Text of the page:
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Master Of Imperfection by The Quails

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Reviewed on 31st August 2010.


Master Of Imperfection

By The Quails

Quail: - a collective name for several of mid-sized birds.

This flock are led by Singer Dan Steer with guitarist Max Armstrong and a rhythm section of Sam Banks and Chris Prentice. To describe the band's sound in three words I would say they were an Explosive Plume of Fervency.

I'm struck by the immediate style that The Quails have hit upon. Their opening track 'Games With The Devil' from the album 'Master Of Imperfection' has little introduction and thrusts itself into the fore. Their sound is driven by counter balancing, quenchy guitar lines that grab you hook, line and sinker. The tempo's are high and upbeat, giving a modern indie rock sound. Yet with originality. The album has wonderful brakes and pauses used to masterful effect leaving you wanting more.

The band ambitiously keep you guessing playing with their song arrangements to break the typical mold.

The second track 'Princess' arrives from the distance with splashing cymbals from Chris Prentice on the kit that bobs and weaves throughout. A guitar line chimes endless arpeggios' that ring and ring. By now your head is bobbing left and right.

Again, the band enjoys delving into a dissonant middle eight section before resolving in its original lightness.

The band tightly sweeps into the title track 'Master of Imperfection' which feels and sounds stronger as a composition. Backing vocals lift the voices out where we hear more adventurous lyrics.

What The Quails seem to be very good at is skillfully dropping off and bearing down on the listener in equal measure. The title track has clean and spacious moments before the dirty guitars breathe down on you in conclusion.

A playful guitar line opens the track 'Argentina,' shifting and chugging in unison with the tom-tom rolling and reverberating. There is an unmistakable telecaster stamp on some of guitar lines from Max Armstrong on the album that harmonise during many interspersed voicings. Wonderful tones that chime and break-up are used throughout the album on every note and chord.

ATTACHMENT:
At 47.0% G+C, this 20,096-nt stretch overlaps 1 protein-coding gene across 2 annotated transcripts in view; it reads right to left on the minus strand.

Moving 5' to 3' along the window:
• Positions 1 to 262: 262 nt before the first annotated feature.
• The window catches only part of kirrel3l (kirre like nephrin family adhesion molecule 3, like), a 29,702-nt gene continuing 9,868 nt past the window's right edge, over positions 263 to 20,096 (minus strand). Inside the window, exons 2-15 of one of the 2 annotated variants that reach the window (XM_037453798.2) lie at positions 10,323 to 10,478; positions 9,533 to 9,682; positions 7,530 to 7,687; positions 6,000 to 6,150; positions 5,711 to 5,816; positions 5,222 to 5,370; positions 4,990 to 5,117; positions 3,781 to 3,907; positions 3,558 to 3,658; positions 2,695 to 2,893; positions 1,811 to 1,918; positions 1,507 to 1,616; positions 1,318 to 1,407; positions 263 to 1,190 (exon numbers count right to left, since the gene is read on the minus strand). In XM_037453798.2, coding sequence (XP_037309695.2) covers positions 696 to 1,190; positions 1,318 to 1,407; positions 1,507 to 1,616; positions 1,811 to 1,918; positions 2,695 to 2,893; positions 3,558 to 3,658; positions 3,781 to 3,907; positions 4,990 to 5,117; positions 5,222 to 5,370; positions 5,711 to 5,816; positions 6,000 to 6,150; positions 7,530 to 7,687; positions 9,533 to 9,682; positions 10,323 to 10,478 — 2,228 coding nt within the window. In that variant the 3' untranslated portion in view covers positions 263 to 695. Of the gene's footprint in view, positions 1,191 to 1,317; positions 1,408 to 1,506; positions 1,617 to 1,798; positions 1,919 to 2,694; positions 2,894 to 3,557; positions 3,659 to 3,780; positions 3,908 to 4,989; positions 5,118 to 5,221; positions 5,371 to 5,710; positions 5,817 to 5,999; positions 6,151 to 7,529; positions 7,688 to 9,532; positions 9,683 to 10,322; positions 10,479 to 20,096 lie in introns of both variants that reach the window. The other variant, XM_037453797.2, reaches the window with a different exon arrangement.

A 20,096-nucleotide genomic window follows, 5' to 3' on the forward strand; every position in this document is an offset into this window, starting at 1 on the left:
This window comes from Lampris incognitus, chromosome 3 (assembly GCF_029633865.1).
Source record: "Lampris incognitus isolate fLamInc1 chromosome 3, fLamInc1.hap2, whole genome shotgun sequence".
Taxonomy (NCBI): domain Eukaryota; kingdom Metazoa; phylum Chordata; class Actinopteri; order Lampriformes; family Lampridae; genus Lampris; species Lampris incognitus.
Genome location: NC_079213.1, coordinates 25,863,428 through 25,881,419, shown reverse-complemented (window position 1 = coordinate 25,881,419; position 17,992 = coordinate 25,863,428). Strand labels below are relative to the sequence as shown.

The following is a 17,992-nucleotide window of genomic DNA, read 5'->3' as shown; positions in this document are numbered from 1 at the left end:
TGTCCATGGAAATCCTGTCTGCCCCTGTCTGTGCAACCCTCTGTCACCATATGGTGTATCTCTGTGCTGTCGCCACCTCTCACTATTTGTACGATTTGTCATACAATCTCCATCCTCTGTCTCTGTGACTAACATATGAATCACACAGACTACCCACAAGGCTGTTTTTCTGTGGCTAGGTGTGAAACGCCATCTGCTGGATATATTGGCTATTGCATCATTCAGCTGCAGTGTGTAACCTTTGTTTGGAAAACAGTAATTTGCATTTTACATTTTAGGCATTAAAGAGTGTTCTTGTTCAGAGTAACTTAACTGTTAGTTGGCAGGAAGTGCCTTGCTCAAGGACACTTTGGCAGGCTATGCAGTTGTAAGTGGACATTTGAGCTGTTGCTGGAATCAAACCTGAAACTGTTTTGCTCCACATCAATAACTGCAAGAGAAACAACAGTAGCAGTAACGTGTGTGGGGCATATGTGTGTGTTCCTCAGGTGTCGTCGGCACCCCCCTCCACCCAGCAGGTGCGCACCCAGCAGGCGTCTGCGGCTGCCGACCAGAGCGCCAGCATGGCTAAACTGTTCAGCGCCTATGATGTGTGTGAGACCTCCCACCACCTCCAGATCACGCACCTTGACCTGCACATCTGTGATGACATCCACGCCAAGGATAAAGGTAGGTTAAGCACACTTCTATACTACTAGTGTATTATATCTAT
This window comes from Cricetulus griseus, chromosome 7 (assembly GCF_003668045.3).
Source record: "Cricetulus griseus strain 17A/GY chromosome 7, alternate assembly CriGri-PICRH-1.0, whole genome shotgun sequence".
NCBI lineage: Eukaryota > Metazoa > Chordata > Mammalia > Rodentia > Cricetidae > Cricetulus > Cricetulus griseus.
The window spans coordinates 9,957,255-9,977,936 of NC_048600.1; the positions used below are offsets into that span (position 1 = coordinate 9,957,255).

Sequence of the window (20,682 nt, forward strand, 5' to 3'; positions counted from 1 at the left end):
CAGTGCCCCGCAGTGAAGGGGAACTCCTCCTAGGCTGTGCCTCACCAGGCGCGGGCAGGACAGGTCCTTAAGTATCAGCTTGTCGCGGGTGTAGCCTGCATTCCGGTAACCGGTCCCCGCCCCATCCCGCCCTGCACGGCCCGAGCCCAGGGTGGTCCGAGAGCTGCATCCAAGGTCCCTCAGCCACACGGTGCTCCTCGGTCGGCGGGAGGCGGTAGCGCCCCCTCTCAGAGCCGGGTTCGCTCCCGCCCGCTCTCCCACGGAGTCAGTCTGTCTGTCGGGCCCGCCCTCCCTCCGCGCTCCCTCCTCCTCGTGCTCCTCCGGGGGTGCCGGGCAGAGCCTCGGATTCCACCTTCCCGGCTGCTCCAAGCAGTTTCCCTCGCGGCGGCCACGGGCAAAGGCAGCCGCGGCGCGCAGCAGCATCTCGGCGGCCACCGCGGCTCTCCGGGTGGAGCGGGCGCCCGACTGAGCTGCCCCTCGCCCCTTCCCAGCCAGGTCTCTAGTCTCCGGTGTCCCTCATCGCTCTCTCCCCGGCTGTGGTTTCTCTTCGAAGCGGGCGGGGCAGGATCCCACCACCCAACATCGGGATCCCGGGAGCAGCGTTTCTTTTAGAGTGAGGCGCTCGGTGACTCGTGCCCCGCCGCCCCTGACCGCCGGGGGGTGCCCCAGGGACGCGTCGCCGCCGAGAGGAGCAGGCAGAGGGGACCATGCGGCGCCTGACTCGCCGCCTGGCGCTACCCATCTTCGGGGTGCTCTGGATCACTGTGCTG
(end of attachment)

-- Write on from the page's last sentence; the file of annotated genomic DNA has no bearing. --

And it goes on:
The track 'That Other World,' again proves the band's tight structure and dynamic flare. A sprinkle of synthesiser is used to subtly bridge the song.

The track 'Fever' opens with a flaming guitar line before the band skillfully drops out again for the verses. Guitar crescendos build and then the audio envelope is well and truly forced open with a fiercesome guitar interlude.

A lighter track gives welcome relief. The track 'Shining Star' lands with piano chords slow and reflective in mood. Guitars echo this feeling and the vocal lines from frontman Dan Steer push into new realms not yet heard on the album so far. The song is minimal and climes to a roaring chorus and somewhat incongruously jumps into another adventurous middle section seeping with guitar solo's. The song is resolved quite simply with piano and vocal.

The song 'I Know Myself' thunders in and is a high octane thrash of guitar licks and drum kicks backed up with pumping synths. The song features some of the best vocal moments on the album as the lead singer pushes the register throughout. - Yes Sir!

Following on 'This Town' jinks and soars its way through the door. You find yourself rocking left and right to the ska / reggae grove with whispers of organs and a continuously interesting arrangement. You could go as far as saying The Quails' album has a few musical nods in the direction of their peers that are subtle and used well.

The track 'For The Good Times' continues to convince me that this is indeed an explosive album. If it were a vegetable, you couldn't hold onto this hot potatoe!! Produced by the head of department for sound for The Pyramid Stage at Glastonbury, 'Master of Imperfection' is definitely "dynamite."

The concluding track - 'Transmit, Evade and Escape' is testament to the spirit of the album. The song gives classic rock chord progressions and emotional canyons with still waters that run deep. It's a warm and sincere close to a thrusting album.

The band has recently been supporting names such as Newton Faulkner and KT Tunstall and Muse. I would expect to see The Quails flying over again very soon.



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